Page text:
Formerly high-grade neighborhoods are subject to extraordinarily rapid obsolescence, since there are few takers for the aging and oversized dwellings vacated by the departing elite. Their prohibitive purchase price and maintenance expense rule out their availability to successively lower income groups and their continued use as single-family homes …. (Hughes and Bleakly 1975: 49).
People who live in gentrifying neighborhoods enjoy many new things that accompany increased investment and influxes of new people: better police protection, more places to shop and eat, and cleaner streets. The changes may be gradual or they may appear in such a short period of time that it seems like overnight.
Something as simple as the appearance of a mailbox on a corner can reinforce longtime residents’ impressions that change is occurring.
And now that I’ve been over here and we’re getting whites moving in the neighborhood, we’ve got a mailbox on the corner. We don’t have to go up to the post office ….
The mailbox is new. And pickup on time: eleven o’clock very day. Eleven o’clock every day. So you see, you get different service and you get general services and so forth and so on. — Washington, D.C., Ward 7 resident, July 2015.
© 2015 D.S. Rotenstein
To the casual viewer, the 1,064-square-foot brick ranch house at 235 West Pharr Road in Decatur, Ga., was just another midcentury home. Set just inside the Decatur city limits in the Oakhurst neighborhood, the house recently was demolished.
In late 2011 I was introduced to the intersection of gentrification and an innovative 1970s affordable housing program: urban homesteading. The population of 113 urban homesteading sites in Decatur, Ga., and the overlapping 123 teardowns I documented between 2011 and 2014 form a large part of the analytical core of my book on gentrification and demographic inversion in that city.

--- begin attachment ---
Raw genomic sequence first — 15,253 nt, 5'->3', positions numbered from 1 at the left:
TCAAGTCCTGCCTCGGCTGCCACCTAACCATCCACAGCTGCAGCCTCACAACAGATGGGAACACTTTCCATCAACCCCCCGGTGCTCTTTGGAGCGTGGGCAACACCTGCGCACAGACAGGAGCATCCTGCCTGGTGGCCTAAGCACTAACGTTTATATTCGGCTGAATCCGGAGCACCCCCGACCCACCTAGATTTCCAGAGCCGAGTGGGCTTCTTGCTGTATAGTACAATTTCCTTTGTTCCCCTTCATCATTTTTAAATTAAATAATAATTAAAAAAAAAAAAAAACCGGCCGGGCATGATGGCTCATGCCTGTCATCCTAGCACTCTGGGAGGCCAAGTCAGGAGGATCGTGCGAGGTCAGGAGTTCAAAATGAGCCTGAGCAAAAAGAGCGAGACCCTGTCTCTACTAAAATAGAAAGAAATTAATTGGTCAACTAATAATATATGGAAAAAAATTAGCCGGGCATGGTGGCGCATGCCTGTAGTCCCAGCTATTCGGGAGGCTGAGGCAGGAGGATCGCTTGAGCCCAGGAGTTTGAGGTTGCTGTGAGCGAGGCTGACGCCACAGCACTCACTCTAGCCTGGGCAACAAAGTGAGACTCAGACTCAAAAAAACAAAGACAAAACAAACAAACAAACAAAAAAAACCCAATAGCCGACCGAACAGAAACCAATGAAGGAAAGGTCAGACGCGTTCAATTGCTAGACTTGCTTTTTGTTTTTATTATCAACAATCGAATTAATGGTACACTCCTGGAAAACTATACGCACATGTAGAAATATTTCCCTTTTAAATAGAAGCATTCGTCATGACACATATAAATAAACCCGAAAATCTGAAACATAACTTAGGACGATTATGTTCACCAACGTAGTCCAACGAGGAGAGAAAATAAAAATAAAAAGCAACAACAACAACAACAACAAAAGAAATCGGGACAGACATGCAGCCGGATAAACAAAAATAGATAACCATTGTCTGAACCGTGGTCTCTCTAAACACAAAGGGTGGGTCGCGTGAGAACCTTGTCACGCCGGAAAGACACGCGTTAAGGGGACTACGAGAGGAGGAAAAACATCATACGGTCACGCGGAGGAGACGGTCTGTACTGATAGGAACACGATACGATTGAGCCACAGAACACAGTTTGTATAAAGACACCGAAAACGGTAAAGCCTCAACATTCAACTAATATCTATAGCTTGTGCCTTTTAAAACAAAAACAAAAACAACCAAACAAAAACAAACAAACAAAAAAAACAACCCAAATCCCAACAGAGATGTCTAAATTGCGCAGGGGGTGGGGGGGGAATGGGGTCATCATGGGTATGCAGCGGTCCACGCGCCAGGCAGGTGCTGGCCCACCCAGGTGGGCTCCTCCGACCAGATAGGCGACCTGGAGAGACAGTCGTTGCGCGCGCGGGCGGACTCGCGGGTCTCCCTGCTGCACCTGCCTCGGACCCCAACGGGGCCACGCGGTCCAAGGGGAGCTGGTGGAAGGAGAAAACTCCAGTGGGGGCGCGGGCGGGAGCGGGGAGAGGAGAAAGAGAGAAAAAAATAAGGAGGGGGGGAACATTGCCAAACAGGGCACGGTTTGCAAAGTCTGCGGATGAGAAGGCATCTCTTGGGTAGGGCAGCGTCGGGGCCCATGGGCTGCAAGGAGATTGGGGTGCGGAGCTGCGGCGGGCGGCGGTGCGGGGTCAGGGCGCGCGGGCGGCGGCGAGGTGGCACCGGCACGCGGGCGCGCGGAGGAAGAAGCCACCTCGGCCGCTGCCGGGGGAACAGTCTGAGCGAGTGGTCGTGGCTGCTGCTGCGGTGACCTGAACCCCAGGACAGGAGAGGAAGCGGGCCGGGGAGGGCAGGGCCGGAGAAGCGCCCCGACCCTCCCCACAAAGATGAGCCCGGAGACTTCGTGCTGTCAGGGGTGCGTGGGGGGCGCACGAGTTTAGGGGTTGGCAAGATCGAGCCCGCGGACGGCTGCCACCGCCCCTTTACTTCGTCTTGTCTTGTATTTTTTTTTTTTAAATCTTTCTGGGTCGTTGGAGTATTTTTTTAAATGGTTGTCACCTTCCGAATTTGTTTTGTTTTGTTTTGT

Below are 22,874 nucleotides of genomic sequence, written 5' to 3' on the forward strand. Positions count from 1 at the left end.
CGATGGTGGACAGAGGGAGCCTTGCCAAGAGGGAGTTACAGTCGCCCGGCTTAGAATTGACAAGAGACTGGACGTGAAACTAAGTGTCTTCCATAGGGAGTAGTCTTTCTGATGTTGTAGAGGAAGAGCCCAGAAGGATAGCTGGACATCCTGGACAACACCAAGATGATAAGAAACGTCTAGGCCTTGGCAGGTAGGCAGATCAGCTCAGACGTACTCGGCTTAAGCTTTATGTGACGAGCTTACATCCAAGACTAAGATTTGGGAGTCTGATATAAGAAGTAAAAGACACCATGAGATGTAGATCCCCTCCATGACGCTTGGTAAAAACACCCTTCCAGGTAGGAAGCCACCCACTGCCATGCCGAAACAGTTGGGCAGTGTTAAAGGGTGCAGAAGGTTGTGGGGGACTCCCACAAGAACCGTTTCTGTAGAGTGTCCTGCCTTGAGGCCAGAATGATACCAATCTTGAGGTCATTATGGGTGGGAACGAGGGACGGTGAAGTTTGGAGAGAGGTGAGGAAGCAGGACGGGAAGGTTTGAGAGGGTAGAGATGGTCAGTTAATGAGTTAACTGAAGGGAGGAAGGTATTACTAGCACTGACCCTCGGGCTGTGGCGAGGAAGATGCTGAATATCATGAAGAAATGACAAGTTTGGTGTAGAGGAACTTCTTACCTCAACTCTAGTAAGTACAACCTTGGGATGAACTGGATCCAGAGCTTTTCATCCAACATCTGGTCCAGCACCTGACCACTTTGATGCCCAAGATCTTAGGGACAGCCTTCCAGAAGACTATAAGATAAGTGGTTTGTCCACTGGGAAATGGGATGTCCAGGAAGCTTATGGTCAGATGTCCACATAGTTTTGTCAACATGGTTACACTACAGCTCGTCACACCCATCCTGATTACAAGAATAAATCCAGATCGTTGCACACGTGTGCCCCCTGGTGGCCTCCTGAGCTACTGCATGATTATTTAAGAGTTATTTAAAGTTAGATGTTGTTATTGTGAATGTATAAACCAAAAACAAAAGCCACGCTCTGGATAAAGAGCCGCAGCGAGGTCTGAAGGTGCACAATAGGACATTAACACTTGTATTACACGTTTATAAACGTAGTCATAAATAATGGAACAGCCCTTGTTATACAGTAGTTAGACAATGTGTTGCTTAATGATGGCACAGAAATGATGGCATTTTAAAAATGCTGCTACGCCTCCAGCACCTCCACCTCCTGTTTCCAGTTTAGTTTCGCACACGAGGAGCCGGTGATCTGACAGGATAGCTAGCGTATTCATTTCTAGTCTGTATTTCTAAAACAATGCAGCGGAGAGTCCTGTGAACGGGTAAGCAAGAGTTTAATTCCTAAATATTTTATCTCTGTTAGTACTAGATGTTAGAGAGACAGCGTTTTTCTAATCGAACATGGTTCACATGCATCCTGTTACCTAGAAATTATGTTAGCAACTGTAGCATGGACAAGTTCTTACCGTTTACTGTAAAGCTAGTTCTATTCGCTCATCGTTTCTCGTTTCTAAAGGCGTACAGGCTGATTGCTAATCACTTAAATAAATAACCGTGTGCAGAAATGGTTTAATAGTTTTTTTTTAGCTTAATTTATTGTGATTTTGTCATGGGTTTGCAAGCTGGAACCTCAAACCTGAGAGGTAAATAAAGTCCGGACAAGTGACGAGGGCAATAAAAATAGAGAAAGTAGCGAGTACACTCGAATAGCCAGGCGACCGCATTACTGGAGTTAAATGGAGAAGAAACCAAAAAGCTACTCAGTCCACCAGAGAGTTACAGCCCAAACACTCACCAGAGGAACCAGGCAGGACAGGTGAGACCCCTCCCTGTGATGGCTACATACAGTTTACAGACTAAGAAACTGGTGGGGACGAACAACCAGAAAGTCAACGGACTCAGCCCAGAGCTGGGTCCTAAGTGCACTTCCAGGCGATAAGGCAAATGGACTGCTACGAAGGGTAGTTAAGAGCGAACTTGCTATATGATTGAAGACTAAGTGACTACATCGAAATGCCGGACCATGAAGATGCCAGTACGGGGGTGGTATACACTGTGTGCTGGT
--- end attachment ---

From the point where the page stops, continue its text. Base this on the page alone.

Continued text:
Since I my earliest first-hand exposure to the houses cities sold for $1 to qualified homeowners, I have visited former urban homesteading neighborhoods in Atlanta, Washington, and now, Baltimore. My experience in Decatur moved (for me, at least) urban homesteading and similar programs from the static pages of urban studies books and journals to a significant place in my thinking about displacement, neighborhood upgrading, and the politics of history in urban and suburban neighborhoods.
Last week I attempted to email a Decatur, Ga., real estate professional. His uninvited and unwanted letters and flyers are delivered to homes throughout the gentrifying Oakhurst neighborhood and I wanted to ask him some questions about the “as-is” house buying business.
After I sent my email to him, I received an automated response triggered by his email provider’s spam setting:
What an irony. He blankets neighborhoods with gentrification spam, much of which ends up in old-fashioned spam filters: trash cans. At least he has the opportunity to screen unwanted materials even before they reach his eyes. You can’t say the same for the elderly homeowners who receive his literature.
Postscript: As for my effort to ask the individual questions about his business, I completed the form to get beyond the spam filter and I completed a “contact-us” form on his company’s website. I received no responses.